Financial reforms should proceed with caution

Updated: 2015-01-30 06:08

By Fung Keung(HK Edition)

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The Hong Kong government should proceed with caution in its future plans to reform and control the city's major financial institutions and stock exchange.

A new law now in the planning stage will give the government the power to take over the Hong Kong Stock Exchange and close down the local stock market. This is of considerable concern to both institutional and small investors.

So far, the government has been taciturn about the proposed reforms - which will culminate in a new law by the end of 2015. But these reforms will affect everybody. Therefore, wider consultation and discussion - along with the participation of senior bankers and ordinary citizens - are needed.

No one is accusing the Hong Kong government of being conspiratorial. Indeed, government officials should be praised for taking the initiative. However, these officials also need to be more transparent about what they are planning. They must always consider the interests of small investors. If the government obtains the right to halt trading on the local stock market, such powers may have serious consequences; panic in the market might ensue.

Today, no government in the industrial world would dare interfere in their stock markets. They would always tread very carefully in this regard. Our government perhaps should not be too aggressive either. Proceeding slowly in this area would be highly advisable.

The Hong Kong government is consulting major players in the city on new legislation. This will give it wider powers to take over troubled financial institutions such as banks, insurers and stockbrokers, as well as the Hong Kong Stock Exchange. The new law is expected to become effective by the end of the year.

The background for these proposed reforms is the Swiss-based Financial Stability Board, which was formed after 2008's global financial meltdown.

The board, which includes most major industrial countries, has asked its members since 2013 to tighten up supervision of their financial institutions. The board counts Chinese mainland, the United States, United Kingdom and the European Union, as well as Hong Kong and Singapore, as its members.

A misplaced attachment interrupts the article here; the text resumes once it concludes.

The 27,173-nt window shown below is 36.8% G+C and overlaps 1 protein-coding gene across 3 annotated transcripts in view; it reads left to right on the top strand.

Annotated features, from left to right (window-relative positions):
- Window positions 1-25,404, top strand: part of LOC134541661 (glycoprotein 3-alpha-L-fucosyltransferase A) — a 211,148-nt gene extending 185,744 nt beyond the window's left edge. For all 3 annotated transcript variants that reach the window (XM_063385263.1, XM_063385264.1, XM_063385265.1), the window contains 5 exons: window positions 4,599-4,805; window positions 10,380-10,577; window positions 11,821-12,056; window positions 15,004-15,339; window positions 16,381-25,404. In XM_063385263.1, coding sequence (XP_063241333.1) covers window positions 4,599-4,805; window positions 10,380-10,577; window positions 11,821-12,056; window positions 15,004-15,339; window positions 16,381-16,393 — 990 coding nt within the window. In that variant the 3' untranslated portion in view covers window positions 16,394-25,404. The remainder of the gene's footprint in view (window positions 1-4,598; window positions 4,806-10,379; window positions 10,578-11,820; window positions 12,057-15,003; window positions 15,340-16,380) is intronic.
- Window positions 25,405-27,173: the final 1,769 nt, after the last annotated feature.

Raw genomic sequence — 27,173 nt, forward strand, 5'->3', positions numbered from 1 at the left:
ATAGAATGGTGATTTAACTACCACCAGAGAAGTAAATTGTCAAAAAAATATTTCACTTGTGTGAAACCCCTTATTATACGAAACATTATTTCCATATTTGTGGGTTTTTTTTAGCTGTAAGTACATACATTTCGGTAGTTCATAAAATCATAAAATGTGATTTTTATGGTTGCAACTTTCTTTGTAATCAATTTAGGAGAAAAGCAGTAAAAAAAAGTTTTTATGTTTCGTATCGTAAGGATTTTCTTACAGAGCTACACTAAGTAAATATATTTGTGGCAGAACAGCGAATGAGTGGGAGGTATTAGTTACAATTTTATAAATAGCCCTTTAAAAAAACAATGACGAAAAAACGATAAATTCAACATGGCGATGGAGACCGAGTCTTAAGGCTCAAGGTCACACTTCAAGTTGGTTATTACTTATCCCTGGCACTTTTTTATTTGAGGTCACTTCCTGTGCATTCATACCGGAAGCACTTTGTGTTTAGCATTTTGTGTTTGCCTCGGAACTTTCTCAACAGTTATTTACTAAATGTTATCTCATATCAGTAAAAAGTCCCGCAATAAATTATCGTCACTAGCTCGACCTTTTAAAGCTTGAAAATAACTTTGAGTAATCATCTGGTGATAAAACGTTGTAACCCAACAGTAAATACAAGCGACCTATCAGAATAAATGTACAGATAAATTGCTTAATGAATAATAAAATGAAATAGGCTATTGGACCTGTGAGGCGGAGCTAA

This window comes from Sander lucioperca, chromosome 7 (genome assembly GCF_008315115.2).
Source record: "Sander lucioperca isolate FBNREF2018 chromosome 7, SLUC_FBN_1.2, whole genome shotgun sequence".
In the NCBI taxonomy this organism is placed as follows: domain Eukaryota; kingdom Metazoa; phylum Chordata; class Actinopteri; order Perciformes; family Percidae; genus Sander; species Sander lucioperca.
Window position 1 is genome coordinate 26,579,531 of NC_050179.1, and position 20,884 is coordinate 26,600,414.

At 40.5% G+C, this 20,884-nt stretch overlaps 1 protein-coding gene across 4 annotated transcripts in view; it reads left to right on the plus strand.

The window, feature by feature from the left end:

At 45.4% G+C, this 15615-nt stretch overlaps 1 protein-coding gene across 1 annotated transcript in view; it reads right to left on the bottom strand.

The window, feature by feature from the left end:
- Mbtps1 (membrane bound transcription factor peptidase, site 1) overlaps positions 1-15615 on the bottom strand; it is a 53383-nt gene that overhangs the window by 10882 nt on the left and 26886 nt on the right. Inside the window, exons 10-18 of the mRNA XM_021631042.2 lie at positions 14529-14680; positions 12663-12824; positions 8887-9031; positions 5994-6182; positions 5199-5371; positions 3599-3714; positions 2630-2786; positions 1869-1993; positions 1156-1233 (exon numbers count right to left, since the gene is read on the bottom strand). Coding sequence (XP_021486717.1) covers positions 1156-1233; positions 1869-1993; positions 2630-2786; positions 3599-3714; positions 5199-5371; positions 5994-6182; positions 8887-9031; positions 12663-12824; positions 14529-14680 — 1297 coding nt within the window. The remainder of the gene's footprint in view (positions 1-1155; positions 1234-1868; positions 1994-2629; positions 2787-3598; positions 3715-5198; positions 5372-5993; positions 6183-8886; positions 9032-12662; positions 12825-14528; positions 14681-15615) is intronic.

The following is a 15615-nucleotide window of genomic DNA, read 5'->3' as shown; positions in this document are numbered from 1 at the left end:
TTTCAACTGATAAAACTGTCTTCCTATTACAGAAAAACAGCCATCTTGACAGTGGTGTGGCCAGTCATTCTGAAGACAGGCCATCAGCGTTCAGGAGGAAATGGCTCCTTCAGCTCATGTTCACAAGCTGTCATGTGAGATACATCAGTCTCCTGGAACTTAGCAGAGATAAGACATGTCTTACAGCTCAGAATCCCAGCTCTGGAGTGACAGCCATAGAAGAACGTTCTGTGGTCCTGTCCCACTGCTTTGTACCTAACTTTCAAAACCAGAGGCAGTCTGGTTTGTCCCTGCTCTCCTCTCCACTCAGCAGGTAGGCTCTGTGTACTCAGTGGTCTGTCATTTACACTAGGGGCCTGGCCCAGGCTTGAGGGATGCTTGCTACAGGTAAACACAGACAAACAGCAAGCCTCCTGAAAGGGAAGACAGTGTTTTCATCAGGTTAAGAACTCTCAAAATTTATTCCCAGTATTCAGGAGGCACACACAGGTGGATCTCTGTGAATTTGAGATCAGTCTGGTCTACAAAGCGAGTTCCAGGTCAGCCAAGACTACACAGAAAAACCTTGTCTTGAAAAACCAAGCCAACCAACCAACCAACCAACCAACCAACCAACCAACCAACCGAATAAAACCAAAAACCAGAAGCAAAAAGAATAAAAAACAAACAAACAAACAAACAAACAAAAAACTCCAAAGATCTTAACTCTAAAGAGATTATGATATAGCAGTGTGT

One of the consultants involved in Hong Kong's proposed financial reforms was quoted by a local newspaper on Jan 22 as saying, "Hong Kong is ahead of the game and I expect the rest of the region is watching developments here closely."

Financial reforms are a serious matter affecting the livelihoods of all citizens. What worries local and foreign investors is that they are, to some extent, being kept in the dark. The SAR does not need to be No 1 in the region or the world to go ahead with these proposed reforms. Hong Kong should learn from some Western countries before making changes to its financial system that it might regret later. Again, the best advice is, "More haste, less speed!"

The new law, if passed, will give the Hong Kong Monetary Authority, the Securities and Futures Commission and the Office of the Commissioner of Insurance the power to take control of rescue plans for big financial firms and the stock exchange during emergencies.

Any rescue plan stems from the "too-big-to-fail" concept. A troubled company must be so important that its collapse will have a ripple effect on other firms and threaten the overall financial health of Hong Kong. Clear guidelines must be laid down and adhered to; otherwise there is the potential for institutions being taken over to sue the Hong Kong government. If the government loses such a legal case, the taxpayers would have to pay.

As the new proposals affect major financial firms as well as small investors in Hong Kong, a wider and more open consultation period is needed.

Financial reforms should proceed with caution

(HK Edition 01/30/2015 page7)